William T. Wiley

Frumkin & Struve Gallery

With his well-known persona—the faux naïf from the lotusland of Marin County—and his relentlessly esoteric references, William Wiley seems like a spiritualist who doesn’t want to take himself too seriously. He frequently masks his reverence with a veneer of wackiness in order to remain one of the northern-California good-time boys—along with Robert Hudson, Richard Shaw, Robert Arneson, and Roy DeForest—who make crazy constructions. He obscures his metaphysical concerns by cramming the canvas or paper surface with his signature febrile charcoal line which describes a personal repertoire of symbols, objects, and locales, interspersed with barely decipherable statements in punning, ad hoc spelling.

The nature of these signs and phrases suggests a very circumspect attitude, presenting the admirable role model of the artist as a reflective creator—reflective in the sense of both being introspective and mirroring societal concerns. A prominent source of Wiley’s imagery seems to be an obsessive desire to understand his own consciousness and, in a larger sense, existence; thus, a frequently depicted site is his studio and its wooded environs, where his psyche projects itself into works of art. Yet the visual noise—the dense, indistinct detail—frequently thwarts comprehension. His apparent ambivalence about communication evokes the detached demeanor of Modernist irony—an acknowledgment of interlocked eloquence and impotence. The impenetrability of these pictures suggests also that their main function is as diaristic records of Wiley’s own state of mind—that they are made for himself. Of course, this is an element of all art works, but they reveal themselves to a greater and lesser degree on view in.a public gallery.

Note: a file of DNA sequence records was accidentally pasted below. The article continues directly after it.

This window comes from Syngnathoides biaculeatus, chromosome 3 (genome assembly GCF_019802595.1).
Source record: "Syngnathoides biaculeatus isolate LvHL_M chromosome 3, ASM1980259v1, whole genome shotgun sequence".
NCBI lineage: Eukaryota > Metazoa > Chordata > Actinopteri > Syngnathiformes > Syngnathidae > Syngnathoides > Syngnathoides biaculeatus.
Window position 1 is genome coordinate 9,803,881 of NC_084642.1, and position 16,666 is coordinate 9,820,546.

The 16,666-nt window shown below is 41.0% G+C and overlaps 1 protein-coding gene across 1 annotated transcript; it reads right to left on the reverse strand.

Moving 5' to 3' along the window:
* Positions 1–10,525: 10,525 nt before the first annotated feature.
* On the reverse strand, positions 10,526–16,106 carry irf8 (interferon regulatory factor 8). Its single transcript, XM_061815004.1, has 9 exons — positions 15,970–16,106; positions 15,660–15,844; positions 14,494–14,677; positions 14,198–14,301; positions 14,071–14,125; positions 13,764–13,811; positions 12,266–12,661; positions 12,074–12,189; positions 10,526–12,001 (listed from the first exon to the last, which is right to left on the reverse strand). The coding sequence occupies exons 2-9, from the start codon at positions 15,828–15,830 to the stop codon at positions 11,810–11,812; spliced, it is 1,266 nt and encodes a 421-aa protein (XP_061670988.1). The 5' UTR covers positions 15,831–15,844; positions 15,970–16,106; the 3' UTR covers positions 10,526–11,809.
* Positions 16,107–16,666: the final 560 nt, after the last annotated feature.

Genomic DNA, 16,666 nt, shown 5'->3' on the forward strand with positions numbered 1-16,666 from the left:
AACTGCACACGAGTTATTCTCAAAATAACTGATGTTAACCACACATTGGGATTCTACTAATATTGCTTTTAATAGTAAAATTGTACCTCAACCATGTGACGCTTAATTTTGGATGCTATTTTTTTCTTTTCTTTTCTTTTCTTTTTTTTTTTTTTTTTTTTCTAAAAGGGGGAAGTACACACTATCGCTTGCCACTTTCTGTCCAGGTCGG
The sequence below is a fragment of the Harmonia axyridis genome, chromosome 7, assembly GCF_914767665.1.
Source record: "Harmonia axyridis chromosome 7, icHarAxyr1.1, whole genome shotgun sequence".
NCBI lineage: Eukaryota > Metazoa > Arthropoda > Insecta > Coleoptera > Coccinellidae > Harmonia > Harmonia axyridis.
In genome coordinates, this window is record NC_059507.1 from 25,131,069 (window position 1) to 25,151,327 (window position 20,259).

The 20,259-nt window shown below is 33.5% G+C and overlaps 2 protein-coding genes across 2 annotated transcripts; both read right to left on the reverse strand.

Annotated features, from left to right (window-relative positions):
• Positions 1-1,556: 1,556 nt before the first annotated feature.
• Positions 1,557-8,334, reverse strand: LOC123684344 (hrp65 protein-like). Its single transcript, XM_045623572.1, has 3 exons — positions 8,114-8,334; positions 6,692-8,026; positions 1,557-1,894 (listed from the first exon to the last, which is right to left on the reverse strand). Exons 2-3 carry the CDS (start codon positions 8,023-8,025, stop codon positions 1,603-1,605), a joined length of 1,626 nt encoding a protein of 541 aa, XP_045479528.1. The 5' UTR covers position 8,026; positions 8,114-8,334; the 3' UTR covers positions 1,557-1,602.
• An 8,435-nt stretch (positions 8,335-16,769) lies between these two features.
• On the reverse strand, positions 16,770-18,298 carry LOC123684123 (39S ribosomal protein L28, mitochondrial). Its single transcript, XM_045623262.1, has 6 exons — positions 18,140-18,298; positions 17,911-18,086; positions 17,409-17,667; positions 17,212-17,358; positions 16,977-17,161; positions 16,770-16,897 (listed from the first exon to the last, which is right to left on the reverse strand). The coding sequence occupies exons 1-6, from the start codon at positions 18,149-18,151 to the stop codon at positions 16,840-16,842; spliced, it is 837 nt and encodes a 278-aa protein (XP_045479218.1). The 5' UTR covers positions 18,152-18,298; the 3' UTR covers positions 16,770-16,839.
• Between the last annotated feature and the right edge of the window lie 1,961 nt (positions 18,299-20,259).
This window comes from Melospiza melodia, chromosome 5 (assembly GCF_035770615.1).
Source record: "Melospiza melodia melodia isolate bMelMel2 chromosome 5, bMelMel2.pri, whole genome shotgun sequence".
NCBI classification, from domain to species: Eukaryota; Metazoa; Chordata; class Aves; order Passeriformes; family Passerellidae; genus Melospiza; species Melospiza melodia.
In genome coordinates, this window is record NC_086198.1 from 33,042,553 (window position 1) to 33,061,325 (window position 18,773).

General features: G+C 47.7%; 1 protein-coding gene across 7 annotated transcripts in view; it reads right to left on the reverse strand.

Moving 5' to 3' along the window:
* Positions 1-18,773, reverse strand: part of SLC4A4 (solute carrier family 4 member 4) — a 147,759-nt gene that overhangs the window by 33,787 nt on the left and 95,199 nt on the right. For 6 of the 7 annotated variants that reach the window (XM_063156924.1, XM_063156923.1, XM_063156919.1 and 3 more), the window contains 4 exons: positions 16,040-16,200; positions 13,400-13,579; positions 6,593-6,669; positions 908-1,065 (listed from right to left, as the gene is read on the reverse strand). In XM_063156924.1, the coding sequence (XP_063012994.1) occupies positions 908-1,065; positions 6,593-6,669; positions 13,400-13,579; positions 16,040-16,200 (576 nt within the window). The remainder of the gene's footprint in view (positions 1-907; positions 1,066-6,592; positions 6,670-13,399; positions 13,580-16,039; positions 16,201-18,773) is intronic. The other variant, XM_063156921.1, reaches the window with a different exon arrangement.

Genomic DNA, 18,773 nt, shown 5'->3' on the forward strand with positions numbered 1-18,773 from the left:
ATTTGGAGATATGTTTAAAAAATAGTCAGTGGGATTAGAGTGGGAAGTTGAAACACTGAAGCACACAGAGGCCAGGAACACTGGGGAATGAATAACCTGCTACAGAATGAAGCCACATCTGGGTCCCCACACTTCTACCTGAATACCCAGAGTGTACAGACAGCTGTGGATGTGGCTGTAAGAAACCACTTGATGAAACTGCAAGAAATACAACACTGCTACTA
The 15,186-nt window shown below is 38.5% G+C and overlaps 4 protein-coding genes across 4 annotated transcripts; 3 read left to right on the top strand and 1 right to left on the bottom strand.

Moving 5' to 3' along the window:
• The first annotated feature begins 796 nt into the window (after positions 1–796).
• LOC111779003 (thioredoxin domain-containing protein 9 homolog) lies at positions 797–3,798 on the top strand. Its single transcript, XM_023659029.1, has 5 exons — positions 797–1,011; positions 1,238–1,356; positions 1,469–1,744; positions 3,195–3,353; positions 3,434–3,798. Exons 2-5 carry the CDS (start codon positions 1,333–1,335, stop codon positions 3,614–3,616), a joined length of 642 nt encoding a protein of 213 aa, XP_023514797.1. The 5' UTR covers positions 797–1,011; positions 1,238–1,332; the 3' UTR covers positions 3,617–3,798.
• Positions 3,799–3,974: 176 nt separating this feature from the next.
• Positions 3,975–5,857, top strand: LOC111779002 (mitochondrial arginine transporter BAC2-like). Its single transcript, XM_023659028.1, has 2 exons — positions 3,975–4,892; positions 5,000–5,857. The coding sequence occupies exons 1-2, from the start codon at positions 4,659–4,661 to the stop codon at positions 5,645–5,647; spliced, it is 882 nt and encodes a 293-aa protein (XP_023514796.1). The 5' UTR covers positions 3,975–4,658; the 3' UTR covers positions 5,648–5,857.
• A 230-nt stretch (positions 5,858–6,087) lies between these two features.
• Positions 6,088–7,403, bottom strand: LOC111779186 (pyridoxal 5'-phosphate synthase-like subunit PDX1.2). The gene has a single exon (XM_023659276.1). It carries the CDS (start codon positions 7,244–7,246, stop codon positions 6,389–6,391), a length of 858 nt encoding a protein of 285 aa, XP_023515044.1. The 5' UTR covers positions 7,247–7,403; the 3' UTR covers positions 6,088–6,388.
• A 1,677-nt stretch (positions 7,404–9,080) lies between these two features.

Nevertheless, Wiley’s meditative perspective and his allusions to a sense of the sacred present an attempt, rare in current art, to grapple with spiritual conceptions of reality; in turn, the works encourage viewers piqued by metaphysical questions to attempt to cut through the thicket of whimsy and reflexiveness and grapple with the enigmas—Wiley’s and reality’s. With their poetic conjunctions of words and images, the compositions need to be studied at greater length, and in more comfort, than is generally possible in an exhibition space. Wiley should consider making artist’s books, so that the works could be scrutinized in one’s lap. This would require an alteration of not only size but internal scale, as his works are unreadable when photographically reduced. Alternatively, he could separate words and images, as he does in the evocative Ghost Canyons, Ghost Opinions, 1984, a view in watercolor and ink through a window to a luminous, faceted, labyrinthine landscape. Here the text is an affecting meditation best read aloud to catch its rhythm, which begins, “We live as ghosts . . . to who we really are . . . lugging around these hulks, husks, we’ve created. Been forced to form. . . .”

In several recent works Wiley seems to acknowledge the enigmatic literary quality of the images’ grisaille areas by juxtaposing them with bold sections in runny lurid hues, the broadly expressionistic technique contrasting dramatically with the precise drawings. Among these works is the mesmerizing Little Marks on Time . . . and the Threadbare Equator, 1984. Here his characteristic signs—including Möbius strips (signifying infinity), a meditative mandala, a conch shell, a music-staff mark, and a yin/yang symbol—float on and around a swirling sea of color. At the center is a very large white circle; it is like a “white hole” in the cosmos, sucking one through into the other side—toward light, clarity amid dense ambiguity, and a sense of the wholeness of the earth. In this Wiley has found a powerful image which communicates the yearning for enlightenment with not only symbolic resonance but visual immediacy.

Suzaan Boettger